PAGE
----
While stock market headlines are grabbing all the attention, it’s the destruction in the energy markets that should be of equal concern to many retailers. Oil did recover a bit on Tuesday from the heavy selling on Monday, but it is still at six-and-a-half-year lows.
Oil industry recruiter Swift Worldwide Resources had initially estimated that energy companies would layoff 150,000 people; they have now upped that number to 176,100. In July, Chevron said it would cut 1,500 jobs, 950 of those in Houston, and Royal Dutch Shell was cutting 6,500 jobs worldwide.
Six publicly traded oil producers have filed for bankruptcy protection and seven others are considered to be in default by Moody’s Investors Service. Some retailers have admitted to problems in that geographical region while others have said they haven’t experienced any issues.
Michael Glazer, chief executive officer of Stage Stores Inc., said during the companies earnings call that oil and gas industry declines and concerns over jobs caused soft store traffic in the second quarter. “The range of impact is not uniform, but stores exposed to oil and gas economies, most of which are located in portions of Texas, Louisiana, Oklahoma and New Mexico, lagged the balance of the chain, contributing approximately 75 basis points of pressure to our column.”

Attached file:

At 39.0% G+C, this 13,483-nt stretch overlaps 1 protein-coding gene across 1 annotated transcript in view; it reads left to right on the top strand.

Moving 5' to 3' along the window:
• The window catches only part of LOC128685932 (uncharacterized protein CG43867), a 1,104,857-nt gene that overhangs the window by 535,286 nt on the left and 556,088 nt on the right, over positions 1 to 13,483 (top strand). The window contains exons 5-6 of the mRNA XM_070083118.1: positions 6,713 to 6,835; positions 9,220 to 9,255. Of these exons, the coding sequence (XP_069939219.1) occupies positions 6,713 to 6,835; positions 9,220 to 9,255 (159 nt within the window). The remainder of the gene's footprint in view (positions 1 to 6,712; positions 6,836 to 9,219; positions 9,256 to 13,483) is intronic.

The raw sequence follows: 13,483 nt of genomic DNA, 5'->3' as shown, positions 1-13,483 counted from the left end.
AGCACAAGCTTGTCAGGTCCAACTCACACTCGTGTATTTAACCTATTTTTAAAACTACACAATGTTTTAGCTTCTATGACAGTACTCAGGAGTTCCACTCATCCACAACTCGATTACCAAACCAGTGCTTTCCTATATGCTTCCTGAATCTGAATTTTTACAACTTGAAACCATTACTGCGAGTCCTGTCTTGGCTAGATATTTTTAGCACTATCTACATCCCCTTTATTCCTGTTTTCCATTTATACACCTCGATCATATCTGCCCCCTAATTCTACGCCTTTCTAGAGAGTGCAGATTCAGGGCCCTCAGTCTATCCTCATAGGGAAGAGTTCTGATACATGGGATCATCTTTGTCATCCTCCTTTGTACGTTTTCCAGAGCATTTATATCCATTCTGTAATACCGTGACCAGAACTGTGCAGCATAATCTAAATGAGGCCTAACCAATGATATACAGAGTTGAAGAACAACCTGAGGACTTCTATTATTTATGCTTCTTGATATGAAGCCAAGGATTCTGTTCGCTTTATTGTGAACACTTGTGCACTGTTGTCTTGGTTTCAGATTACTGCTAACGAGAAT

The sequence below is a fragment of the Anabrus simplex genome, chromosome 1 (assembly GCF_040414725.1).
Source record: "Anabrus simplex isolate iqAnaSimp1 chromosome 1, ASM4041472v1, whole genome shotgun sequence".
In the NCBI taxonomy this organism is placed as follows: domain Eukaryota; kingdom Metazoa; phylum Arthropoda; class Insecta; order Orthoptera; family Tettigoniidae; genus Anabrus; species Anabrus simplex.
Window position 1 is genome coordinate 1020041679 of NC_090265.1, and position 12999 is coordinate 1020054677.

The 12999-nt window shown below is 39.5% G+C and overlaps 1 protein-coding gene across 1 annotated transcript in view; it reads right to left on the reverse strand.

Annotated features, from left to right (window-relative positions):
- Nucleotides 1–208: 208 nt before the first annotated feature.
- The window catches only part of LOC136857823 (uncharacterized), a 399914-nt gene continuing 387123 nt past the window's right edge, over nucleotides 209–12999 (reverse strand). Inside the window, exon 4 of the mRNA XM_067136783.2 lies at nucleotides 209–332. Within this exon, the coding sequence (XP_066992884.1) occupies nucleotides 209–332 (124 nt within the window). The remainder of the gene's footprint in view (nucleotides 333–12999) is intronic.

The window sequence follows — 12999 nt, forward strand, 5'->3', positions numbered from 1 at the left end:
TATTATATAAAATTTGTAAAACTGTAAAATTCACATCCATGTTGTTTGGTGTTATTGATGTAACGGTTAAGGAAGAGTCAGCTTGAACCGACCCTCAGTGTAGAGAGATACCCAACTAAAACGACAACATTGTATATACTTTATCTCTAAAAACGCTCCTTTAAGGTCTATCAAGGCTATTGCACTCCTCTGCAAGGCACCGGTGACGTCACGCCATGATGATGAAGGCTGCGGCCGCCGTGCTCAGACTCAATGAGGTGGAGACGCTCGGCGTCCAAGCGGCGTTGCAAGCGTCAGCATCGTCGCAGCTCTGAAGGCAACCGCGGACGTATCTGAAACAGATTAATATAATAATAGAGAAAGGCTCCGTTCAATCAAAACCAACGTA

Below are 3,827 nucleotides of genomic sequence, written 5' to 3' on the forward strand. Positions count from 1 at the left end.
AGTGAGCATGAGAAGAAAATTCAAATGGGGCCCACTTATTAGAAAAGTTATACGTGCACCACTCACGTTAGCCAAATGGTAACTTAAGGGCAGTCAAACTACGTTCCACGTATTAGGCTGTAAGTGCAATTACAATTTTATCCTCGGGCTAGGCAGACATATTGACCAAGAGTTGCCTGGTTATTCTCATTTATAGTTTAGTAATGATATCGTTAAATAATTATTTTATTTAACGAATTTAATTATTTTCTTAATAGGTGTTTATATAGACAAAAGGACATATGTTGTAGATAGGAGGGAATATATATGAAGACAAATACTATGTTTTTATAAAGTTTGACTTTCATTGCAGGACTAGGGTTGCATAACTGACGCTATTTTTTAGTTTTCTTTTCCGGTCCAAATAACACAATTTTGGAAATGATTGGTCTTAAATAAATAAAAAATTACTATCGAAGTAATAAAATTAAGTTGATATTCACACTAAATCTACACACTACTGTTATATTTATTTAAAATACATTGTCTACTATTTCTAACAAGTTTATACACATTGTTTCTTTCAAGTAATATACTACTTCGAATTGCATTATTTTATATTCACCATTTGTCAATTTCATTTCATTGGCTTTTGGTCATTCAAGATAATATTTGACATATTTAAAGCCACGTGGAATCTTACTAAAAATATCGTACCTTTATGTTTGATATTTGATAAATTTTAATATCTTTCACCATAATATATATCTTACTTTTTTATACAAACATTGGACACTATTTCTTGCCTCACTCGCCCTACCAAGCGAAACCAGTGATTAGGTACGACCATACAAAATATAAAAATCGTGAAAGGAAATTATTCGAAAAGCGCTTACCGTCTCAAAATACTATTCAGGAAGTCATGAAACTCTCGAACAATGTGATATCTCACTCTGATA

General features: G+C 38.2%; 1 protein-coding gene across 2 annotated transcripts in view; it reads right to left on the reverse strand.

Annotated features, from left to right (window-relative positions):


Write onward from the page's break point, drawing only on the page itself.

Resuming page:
Glazer said that oil would continue to impact the company for the remainder of the year and lowered guidance.
Kohl’s Corp. also stated that the south-central part of the country was weak. When asked specifically if the ceo was referring to Texas he answered, “Yeah, Texas and primarily the Houston market. I’m not sure that’s any different for most people with significant businesses down there.”
DSW Inc. reported during its second-quarter results that sales in the South were flat and the West was marginally negative.
However, Ross Stores Inc. said during its second quarter that Texas continues to be a strong performer and Dicks Sporting Goods Inc. also said it saw no difference in Texas and energy markets.
It may be early to call problems in the oil patch, but the effects are already being felt in the real estate market. Real estate analytics firm HouseCanary said that it is lowering its housing price forecast for Houston by 200 basis points to 17 percent cumulative growth through the third quarter of 2017. Home inventory in oil-rich Midland Texas is up 89 percent year over year and average home prices have dropped a whopping 8.35 percent in the latest quarter.
Other states that are also sensitive to oil prices include North Dakota, Alaska, Oklahoma and Louisiana. However, these states don’t have as large a population as Texas, but still suffer the same ripple effects.
Globally, oil has dragged down the value of the Russian currency causing those luxury shoppers to cut back and stay home. The number of Russian passengers arriving in Dubai dropped 31 percent in March and those going to Abu Dhabi dropped 10 percent in June.